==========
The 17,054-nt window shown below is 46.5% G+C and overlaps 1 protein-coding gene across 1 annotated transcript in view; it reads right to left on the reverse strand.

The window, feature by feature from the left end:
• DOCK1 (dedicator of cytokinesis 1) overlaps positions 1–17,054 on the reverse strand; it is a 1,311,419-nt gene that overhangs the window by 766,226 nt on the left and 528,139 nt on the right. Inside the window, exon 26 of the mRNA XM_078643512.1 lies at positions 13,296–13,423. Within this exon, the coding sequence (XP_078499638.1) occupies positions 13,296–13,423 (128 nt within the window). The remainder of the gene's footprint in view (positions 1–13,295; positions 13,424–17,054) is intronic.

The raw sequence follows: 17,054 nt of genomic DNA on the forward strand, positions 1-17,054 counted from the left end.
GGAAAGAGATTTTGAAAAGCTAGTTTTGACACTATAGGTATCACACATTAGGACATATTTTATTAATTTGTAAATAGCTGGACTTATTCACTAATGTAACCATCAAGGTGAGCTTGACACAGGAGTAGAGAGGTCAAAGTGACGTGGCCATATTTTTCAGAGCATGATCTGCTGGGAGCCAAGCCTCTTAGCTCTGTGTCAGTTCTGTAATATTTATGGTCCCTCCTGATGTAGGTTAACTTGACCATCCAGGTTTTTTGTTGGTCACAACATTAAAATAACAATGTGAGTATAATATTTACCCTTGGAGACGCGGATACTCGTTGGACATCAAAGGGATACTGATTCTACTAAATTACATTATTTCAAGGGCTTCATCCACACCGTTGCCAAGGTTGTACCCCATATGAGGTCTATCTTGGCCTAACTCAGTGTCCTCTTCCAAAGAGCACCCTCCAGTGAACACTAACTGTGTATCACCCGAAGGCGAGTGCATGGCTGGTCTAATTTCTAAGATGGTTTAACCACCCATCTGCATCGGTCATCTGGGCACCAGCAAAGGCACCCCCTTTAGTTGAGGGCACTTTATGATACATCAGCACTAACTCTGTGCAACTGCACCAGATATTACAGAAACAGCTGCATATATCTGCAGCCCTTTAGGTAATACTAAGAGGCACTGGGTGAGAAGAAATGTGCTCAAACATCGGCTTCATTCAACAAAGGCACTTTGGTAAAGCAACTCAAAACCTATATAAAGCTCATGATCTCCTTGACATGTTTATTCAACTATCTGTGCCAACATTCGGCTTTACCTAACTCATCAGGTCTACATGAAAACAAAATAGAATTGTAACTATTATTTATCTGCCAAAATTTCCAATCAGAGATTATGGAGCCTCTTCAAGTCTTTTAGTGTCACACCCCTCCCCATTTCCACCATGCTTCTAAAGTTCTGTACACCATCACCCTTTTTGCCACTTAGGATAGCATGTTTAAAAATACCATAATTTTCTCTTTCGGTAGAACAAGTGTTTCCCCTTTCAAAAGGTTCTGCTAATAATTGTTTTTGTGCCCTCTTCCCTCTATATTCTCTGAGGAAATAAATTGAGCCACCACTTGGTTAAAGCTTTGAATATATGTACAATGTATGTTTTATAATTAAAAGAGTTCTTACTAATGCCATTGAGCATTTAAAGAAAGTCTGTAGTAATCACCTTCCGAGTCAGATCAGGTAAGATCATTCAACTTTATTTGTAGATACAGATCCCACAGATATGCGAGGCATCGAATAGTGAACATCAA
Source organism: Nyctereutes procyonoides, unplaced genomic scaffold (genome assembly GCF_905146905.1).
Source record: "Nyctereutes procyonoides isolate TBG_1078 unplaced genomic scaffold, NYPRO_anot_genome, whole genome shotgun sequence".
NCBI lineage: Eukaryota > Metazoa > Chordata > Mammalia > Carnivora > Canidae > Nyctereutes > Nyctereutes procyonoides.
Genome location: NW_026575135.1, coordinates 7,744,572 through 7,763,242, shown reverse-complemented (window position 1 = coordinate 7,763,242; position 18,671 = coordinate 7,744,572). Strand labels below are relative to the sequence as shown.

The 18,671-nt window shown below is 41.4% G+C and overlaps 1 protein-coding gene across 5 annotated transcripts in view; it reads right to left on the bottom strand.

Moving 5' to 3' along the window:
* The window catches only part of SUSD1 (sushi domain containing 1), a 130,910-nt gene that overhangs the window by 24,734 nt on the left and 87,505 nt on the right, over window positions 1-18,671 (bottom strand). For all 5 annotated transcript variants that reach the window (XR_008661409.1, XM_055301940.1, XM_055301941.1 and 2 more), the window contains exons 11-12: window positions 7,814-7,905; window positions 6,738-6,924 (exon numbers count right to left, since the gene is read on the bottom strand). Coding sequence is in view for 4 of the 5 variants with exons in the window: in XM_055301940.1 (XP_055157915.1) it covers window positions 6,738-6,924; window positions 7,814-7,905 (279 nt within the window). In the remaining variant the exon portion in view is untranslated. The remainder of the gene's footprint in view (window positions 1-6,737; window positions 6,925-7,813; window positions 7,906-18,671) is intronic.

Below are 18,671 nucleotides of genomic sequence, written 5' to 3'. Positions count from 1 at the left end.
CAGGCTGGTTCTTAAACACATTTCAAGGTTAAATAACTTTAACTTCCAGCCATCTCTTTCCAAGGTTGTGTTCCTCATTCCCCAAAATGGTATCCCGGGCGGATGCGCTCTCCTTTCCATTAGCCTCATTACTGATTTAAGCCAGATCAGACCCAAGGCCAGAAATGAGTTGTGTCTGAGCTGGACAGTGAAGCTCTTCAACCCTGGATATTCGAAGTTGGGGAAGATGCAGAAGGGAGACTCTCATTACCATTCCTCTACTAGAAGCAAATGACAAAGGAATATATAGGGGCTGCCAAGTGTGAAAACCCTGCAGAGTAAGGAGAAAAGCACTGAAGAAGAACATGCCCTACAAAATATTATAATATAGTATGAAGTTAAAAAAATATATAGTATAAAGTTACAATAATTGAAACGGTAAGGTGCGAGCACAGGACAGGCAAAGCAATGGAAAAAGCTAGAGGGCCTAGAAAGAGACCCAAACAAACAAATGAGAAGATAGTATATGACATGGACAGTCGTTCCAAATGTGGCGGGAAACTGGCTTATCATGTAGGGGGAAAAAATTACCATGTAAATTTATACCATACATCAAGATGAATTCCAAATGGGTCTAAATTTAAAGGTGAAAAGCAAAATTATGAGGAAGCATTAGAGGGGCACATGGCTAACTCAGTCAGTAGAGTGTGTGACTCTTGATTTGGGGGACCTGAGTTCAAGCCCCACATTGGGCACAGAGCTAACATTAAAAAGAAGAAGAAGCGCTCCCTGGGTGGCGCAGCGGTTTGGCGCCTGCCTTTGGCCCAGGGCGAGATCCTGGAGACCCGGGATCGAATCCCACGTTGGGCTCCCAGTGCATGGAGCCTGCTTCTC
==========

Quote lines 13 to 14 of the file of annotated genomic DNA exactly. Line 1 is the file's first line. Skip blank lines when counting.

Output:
Below are 18,671 nucleotides of genomic sequence, written 5' to 3'. Positions count from 1 at the left end.
CAGGCTGGTTCTTAAACACATTTCAAGGTTAAATAACTTTAACTTCCAGCCATCTCTTTCCAAGGTTGTGTTCCTCATTCCCCAAAATGGTATCCCGGGCGGATGCGCTCTCCTTTCCATTAGCCTCATTACTGATTTAAGCCAGATCAGACCCAAGGCCAGAAATGAGTTGTGTCTGAGCTGGACAGTGAAGCTCTTCAACCCTGGATATTCGAAGTTGGGGAAGATGCAGAAGGGAGACTCTCATTACCATTCCTCTACTAGAAGCAAATGACAAAGGAATATATAGGGGCTGCCAAGTGTGAAAACCCTGCAGAGTAAGGAGAAAAGCACTGAAGAAGAACATGCCCTACAAAATATTATAATATAGTATGAAGTTAAAAAAATATATAGTATAAAGTTACAATAATTGAAACGGTAAGGTGCGAGCACAGGACAGGCAAAGCAATGGAAAAAGCTAGAGGGCCTAGAAAGAGACCCAAACAAACAAATGAGAAGATAGTATATGACATGGACAGTCGTTCCAAATGTGGCGGGAAACTGGCTTATCATGTAGGGGGAAAAAATTACCATGTAAATTTATACCATACATCAAGATGAATTCCAAATGGGTCTAAATTTAAAGGTGAAAAGCAAAATTATGAGGAAGCATTAGAGGGGCACATGGCTAACTCAGTCAGTAGAGTGTGTGACTCTTGATTTGGGGGACCTGAGTTCAAGCCCCACATTGGGCACAGAGCTAACATTAAAAAGAAGAAGAAGCGCTCCCTGGGTGGCGCAGCGGTTTGGCGCCTGCCTTTGGCCCAGGGCGAGATCCTGGAGACCCGGGATCGAATCCCACGTTGGGCTCCCAGTGCATGGAGCCTGCTTCTC